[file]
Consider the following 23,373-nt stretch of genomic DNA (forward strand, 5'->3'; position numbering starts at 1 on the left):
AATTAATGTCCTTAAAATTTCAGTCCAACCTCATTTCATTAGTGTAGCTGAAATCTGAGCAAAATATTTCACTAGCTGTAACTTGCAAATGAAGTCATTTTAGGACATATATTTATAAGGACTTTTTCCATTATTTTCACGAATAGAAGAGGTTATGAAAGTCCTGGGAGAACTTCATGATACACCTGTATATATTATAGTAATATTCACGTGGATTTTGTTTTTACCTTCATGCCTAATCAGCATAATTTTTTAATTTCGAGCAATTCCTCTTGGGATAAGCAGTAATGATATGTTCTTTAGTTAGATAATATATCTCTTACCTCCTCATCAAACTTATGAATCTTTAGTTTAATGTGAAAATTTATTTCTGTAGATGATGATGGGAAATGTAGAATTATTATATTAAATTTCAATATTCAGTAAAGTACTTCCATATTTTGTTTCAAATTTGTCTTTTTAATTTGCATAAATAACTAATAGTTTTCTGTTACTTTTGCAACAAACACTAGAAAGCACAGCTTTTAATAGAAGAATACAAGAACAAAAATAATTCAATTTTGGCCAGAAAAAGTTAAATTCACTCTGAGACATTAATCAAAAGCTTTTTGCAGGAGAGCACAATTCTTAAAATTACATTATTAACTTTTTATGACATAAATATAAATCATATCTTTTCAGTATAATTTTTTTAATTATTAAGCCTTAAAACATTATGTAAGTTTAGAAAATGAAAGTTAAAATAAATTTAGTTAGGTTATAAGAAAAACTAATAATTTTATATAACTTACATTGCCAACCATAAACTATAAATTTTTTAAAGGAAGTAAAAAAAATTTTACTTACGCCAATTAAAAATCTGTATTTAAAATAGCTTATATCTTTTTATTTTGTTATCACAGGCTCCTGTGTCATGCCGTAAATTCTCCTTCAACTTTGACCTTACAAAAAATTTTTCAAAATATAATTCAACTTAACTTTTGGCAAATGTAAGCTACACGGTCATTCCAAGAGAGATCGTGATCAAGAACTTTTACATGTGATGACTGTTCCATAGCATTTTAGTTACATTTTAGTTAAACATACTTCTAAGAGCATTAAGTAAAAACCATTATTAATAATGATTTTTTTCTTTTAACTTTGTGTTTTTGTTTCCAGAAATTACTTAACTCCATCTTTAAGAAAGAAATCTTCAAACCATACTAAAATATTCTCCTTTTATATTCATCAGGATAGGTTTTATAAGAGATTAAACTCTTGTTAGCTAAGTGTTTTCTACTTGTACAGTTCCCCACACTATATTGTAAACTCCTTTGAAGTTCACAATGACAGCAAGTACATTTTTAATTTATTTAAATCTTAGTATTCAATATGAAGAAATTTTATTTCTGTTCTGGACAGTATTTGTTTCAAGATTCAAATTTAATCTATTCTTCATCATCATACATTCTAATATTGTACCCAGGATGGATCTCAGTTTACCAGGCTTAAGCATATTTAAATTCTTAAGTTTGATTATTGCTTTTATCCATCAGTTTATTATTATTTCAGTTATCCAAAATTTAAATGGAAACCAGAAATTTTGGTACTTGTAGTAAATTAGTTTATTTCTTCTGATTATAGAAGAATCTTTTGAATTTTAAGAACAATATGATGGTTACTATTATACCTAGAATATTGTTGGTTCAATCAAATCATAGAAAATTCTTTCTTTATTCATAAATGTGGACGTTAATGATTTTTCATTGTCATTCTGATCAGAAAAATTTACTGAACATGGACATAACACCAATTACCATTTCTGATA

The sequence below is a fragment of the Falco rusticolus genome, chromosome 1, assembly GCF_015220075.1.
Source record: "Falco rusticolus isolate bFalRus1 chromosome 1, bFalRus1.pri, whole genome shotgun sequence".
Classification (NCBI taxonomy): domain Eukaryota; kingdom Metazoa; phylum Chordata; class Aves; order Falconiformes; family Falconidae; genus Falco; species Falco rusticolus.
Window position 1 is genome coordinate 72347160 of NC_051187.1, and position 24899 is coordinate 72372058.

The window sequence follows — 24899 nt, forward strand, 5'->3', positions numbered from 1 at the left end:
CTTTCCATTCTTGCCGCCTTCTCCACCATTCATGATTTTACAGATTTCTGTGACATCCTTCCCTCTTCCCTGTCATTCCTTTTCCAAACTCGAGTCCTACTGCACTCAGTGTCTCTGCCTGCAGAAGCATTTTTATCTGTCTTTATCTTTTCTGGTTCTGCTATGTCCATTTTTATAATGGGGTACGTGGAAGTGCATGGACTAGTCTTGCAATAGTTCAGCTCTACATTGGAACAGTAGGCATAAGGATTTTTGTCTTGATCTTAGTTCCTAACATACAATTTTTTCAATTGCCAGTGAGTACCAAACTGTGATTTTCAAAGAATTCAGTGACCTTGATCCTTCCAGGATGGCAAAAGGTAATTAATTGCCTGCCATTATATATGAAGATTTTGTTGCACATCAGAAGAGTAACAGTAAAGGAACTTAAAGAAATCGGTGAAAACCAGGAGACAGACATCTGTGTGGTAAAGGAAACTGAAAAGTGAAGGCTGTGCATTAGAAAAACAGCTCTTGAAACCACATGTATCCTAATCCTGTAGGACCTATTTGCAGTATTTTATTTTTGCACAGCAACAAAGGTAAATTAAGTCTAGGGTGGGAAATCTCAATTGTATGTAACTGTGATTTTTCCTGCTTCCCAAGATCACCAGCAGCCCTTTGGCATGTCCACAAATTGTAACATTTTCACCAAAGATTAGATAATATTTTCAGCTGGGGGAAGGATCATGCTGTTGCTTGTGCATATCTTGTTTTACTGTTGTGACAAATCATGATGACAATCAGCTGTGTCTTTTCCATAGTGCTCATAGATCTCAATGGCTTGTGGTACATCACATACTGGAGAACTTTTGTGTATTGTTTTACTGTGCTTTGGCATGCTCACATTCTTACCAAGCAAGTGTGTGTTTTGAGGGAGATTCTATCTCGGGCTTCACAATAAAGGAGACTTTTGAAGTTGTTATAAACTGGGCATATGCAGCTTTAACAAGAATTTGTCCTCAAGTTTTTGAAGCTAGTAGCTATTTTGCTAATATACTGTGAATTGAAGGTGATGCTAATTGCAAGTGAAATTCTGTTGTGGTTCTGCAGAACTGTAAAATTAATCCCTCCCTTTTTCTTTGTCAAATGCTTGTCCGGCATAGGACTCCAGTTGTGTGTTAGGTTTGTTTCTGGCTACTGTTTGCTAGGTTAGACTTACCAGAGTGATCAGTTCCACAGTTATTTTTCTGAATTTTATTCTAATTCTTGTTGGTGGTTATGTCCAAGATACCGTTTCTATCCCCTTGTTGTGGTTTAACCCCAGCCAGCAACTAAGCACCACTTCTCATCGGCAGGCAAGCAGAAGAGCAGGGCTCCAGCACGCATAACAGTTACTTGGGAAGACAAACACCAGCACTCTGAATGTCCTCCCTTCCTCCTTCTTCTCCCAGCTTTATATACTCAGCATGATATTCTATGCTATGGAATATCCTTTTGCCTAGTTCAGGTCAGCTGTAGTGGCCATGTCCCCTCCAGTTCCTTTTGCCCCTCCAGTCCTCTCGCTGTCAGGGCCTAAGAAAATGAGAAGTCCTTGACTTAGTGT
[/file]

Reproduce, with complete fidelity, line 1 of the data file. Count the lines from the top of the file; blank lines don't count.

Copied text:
Consider the following 23,373-nt stretch of genomic DNA (forward strand, 5'->3'; position numbering starts at 1 on the left):